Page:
Heavy rains and flooding have resulted in what state park officials are calling a “brown out” and the closure of the swimming area at Manatee Springs State Park near Chiefland.
Other springs along the Suwannee River, including Lafayette Blue Springs State Park, are experiencing the same issue.
A brown out is a natural occurrence when heavy rain causes the water levels to rise and overflow back into a spring, preventing it from filtering the water. The brown out does not cause any harm itself. Instead, it makes the water murky and can hide rocks or tree stumps that can injure people.
The enhanced flooding and murkiness of the water led park officials this week to close Manatee Springs’ main swimming area, but it’s still open to canoes and boats for those who want to see manatees.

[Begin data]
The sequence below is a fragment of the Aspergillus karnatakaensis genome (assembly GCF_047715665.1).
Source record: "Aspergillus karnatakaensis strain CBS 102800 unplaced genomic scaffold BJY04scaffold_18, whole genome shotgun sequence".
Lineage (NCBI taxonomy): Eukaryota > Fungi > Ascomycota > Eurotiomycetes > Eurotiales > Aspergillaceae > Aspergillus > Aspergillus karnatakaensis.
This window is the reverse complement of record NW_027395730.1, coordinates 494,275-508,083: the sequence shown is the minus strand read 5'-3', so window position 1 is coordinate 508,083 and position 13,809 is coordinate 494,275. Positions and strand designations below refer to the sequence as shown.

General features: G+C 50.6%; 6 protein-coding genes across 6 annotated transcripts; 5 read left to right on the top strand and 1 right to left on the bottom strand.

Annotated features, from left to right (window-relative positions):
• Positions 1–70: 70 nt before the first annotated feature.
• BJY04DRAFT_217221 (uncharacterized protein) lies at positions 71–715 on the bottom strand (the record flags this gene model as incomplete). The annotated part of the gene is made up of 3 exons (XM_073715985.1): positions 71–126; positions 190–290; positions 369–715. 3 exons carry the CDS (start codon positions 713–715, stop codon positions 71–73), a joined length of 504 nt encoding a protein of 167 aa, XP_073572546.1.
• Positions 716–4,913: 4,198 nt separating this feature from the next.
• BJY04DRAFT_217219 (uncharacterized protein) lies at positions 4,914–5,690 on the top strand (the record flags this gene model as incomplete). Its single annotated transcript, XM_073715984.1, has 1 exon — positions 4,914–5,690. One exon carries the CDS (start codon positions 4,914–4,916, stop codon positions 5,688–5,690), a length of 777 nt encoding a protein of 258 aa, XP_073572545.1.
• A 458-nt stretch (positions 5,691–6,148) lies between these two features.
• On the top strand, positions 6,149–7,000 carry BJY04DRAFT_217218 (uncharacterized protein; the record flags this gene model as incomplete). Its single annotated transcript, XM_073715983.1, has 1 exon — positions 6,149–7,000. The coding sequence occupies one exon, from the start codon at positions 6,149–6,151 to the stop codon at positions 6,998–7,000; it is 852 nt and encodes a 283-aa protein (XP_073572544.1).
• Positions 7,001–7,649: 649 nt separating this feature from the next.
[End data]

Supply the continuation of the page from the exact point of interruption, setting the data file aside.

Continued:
One of these visitors is Mary Beck, a retiree visiting from Fort Collins, Colo. Her first visit to the park was to see manatees in water she thought would be clear.
“That is one of the reasons we came here — to see the manatees — but I hope this brown water won’t affect that too much,” she said.
Tim Fason, a concession worker at Manatee Springs State Park, said the spring is responsible for filtering and clarifying a large amount of water in the Suwannee River.
“The spring here puts out, on average, about 120 million gallons a day,” he said.
The brown out has no effect on the health of manatees near the spring, but instead invites the manatees by providing them with a new outlet of food.
“They got to access a lot of vegetation they normally can’t get to,” Fason said. With the river being up this high, the manatees were all in the grass here and up along the boardwalk area.”
Until the water levels recede, the swimming area and extensive system of boardwalks will remained closed to the public who wish to explore Manatee Springs State Park.